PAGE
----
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The Math.clz32() function returns the number of leading zero bits in the 32-bit binary representation of a number.




A number.

Return value

The number of leading zero bits in the 32-bit binary representation of the given number.


"clz32" is short for CountLeadingZeroes32.

If x is not a number, then it will be converted to a number first, then converted to a 32-bit unsigned integer.

If the converted 32-bit unsigned integer is 0, then return 32, because all bits are 0.

This function is particularly useful for systems that compile to JS, like Emscripten.


Using Math.clz32()

Math.clz32(1);                // 31
Math.clz32(1000);             // 22
Math.clz32();                 // 32

[NaN, Infinity, -Infinity, 0, -0, null, undefined, 'foo', {}, []].filter(
function(n) {
  return Math.clz32(n) !== 32
});                           // []

Math.clz32(true);             // 31
Math.clz32(3.5);              // 30

Count Leading Ones And Beyond

At present, there is no Math.clon for "Count Leading Ones" (named "clon", not "clo", because "clo" and "clz" are too similar especially for non-english-speaking people). However, a CLON function can easily be created by inversing the bits of a number and passing the result to `Math.clz` which will work because the inverse of 1 is 0 and vice-versa. Thus, inversing the bits will inverse the measured quanity 0 (of Math.clz), thereby making Math.clz count the number of ones instead of the number of zeros.

var clz = Math.clz32;
function clon(integer){
    return clz(~integer);

Further, this teqnique could be extended to creating jumpless "Count Trailing Zeros" and "Count Trailing Ones" functions as seen below. The ctrz function below fills in all the high bits with the lowest filled bit, then negates the bits to earase all higher set bits so that clz can then be used.

var clz = Math.clz32;
function ctrz(integer){ // count trailing zeros
    // 1. fill in all the higher bits after the first one
    integer |= integer << 16;
    integer |= integer << 8;
    integer |= integer << 4;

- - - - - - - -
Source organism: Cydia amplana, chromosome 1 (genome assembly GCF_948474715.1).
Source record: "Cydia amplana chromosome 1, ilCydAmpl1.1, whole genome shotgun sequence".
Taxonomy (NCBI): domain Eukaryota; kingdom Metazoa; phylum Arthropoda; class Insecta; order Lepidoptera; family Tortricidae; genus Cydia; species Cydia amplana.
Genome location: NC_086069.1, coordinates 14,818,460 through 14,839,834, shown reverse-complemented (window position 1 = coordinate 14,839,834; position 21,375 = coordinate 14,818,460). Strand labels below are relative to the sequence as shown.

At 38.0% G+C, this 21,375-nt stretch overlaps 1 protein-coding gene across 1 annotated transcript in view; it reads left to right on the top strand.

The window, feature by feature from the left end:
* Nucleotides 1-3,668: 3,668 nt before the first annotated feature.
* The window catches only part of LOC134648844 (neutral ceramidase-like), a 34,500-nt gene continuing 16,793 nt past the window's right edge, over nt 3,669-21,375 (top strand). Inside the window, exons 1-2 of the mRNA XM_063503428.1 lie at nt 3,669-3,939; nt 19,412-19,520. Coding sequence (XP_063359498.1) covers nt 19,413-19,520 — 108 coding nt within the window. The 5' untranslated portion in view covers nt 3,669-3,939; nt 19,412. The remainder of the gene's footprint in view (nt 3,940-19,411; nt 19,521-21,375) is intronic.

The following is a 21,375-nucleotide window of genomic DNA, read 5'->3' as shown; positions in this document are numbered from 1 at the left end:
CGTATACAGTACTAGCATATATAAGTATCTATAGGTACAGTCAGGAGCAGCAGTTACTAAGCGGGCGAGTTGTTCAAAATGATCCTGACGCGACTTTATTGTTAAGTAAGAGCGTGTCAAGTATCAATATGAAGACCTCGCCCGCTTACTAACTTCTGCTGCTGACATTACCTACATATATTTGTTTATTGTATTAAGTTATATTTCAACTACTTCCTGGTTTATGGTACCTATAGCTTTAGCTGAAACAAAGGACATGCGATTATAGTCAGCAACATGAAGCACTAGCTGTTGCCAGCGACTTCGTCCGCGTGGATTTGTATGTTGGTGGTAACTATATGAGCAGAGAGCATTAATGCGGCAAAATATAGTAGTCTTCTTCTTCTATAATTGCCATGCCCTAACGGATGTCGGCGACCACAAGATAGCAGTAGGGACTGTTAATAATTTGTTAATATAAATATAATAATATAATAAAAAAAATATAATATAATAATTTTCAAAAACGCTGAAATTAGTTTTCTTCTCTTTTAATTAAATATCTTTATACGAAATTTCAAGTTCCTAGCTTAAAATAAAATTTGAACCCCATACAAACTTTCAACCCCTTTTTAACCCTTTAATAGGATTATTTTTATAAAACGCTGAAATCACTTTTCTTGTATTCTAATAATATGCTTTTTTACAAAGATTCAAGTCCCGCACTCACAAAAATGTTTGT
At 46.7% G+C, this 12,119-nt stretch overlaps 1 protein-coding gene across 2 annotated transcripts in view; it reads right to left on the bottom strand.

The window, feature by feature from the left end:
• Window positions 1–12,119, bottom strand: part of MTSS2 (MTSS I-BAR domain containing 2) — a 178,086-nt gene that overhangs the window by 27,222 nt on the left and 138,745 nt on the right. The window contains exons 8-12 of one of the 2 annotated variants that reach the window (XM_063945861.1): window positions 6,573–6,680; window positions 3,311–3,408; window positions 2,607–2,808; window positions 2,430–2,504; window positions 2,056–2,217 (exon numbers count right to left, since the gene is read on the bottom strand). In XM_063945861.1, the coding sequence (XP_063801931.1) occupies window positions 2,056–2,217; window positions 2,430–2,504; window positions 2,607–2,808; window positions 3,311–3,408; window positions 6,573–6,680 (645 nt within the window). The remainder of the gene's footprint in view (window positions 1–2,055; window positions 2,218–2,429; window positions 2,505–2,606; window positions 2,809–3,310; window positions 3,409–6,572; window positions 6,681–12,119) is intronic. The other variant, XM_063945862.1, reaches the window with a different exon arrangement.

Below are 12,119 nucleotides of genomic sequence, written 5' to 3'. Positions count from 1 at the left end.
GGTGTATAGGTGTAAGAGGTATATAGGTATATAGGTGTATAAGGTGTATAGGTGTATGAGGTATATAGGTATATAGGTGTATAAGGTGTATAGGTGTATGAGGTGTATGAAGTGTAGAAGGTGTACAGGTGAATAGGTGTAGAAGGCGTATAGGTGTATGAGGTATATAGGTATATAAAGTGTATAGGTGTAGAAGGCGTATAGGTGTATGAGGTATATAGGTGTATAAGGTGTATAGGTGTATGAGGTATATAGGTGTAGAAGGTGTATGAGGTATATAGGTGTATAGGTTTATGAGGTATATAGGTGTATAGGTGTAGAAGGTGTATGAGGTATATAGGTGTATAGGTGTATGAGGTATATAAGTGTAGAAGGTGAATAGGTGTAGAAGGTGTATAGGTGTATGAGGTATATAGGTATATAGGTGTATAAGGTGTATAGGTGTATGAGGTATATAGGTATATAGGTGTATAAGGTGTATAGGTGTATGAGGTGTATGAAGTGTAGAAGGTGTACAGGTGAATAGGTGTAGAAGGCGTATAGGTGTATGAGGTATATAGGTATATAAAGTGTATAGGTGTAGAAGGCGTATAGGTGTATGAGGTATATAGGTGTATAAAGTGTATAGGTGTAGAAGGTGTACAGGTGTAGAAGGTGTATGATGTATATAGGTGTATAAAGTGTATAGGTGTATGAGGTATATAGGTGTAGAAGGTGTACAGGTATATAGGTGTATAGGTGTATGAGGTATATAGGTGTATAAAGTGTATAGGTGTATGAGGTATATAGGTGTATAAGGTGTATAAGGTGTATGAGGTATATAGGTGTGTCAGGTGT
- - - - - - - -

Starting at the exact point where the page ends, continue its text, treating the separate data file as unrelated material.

integer |= integer << 2;
    integer |= integer << 1;
    // 2. Now, inversing the bits reveals the lowest bits
    return 32 - clz(~integer);
function ctron(integer){ // count trailing ones
    // No shift-filling-in-with-ones operator is available in
    // javascript, so the below code is the fastest
    return ctrz(~integer);
    /* Alternate implementation for demonstrational purposes:
       // 1. erase all the higher bits after the first zero
       integer &= (integer << 16) | 0xffff;
       integer &= (integer << 8 ) | 0x00ff;
       integer &= (integer << 4 ) | 0x000f;
       integer &= (integer << 2 ) | 0x0003;
       integer &= (integer << 1 ) | 0x0001;
       // 2. Now, inversing the bits reveals the lowest zeros
       return 32 - clon(~integer);

Make these helper functions into ASM.JS module; then, you have a true performance masterpiece. Situations like these are exactly what ASM.JS was designed for.

var countTrailsMethods = (function(stdlib, foreign, heap) {
    "use asm";
    var clz = stdlib.Math.clz32;
    function ctrz(integer) { // count trailing zeros
        integer = integer | 0; // coerce to an integer
        // 1. fill in all the higher bits after the first one
        // ASMjs for some reason does not allow ^=,&=, or |=
        integer = integer | (integer << 16);
        integer = integer | (integer << 8);
        integer = integer | (integer << 4);
        integer = integer | (integer << 2);
        integer = integer | (integer << 1);
        // 2. Now, inversing the bits reveals the lowest bits
        return 32 - clz(~integer) |0;
    function ctron(integer) { // count trailing ones
        integer = integer | 0; // coerce to an integer
        return ctrz(~integer) |0;
    // unfourtunately, ASM.JS demands slow crummy objects:
    return {a: ctrz, b: ctron};
})(window, null, null);
var ctrz = countTrailsMethods.a;
var ctron = countTrailsMethods.b;



The following polyfill is the most efficient.

if (!Math.clz32) Math.clz32 = (function(log, LN2){
  return function(x) {
    // Let n be ToUint32(x).
    // Let p be the number of leading zero bits in 
    // the 32-bit binary representation of n.
    // Return p.    
    if (x == null || x === 0) {
      return 32;
    return 31 - log(x >>> 0) / LN2 | 0; // the "| 0" acts like math.floor
})(Math.log, Math.LN2);


Specification Status Comment
ECMAScript 2015 (6th Edition, ECMA-262)
The definition of 'Math.clz32' in that specification.
Standard Initial definition.
ECMAScript Latest Draft (ECMA-262)
The definition of 'Math.clz32' in that specification.

Browser compatibility

Update compatibility data on GitHub
ChromeEdgeFirefoxInternet ExplorerOperaSafariAndroid webviewChrome for AndroidEdge MobileFirefox for AndroidOpera for AndroidSafari on iOSSamsung InternetNode.js
Basic supportChrome Full support 38Edge Full support YesFirefox Full support 31IE No support NoOpera Full support 25Safari Full support YesWebView Android Full support YesChrome Android Full support YesEdge Mobile Full support YesFirefox Android Full support 31Opera Android Full support YesSafari iOS Full support YesSamsung Internet Android Full support Yesnodejs Full support 0.12


Full support  
Full support
No support  
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See also

Etiquetas y colaboradores del documento

Última actualización por: anonyco,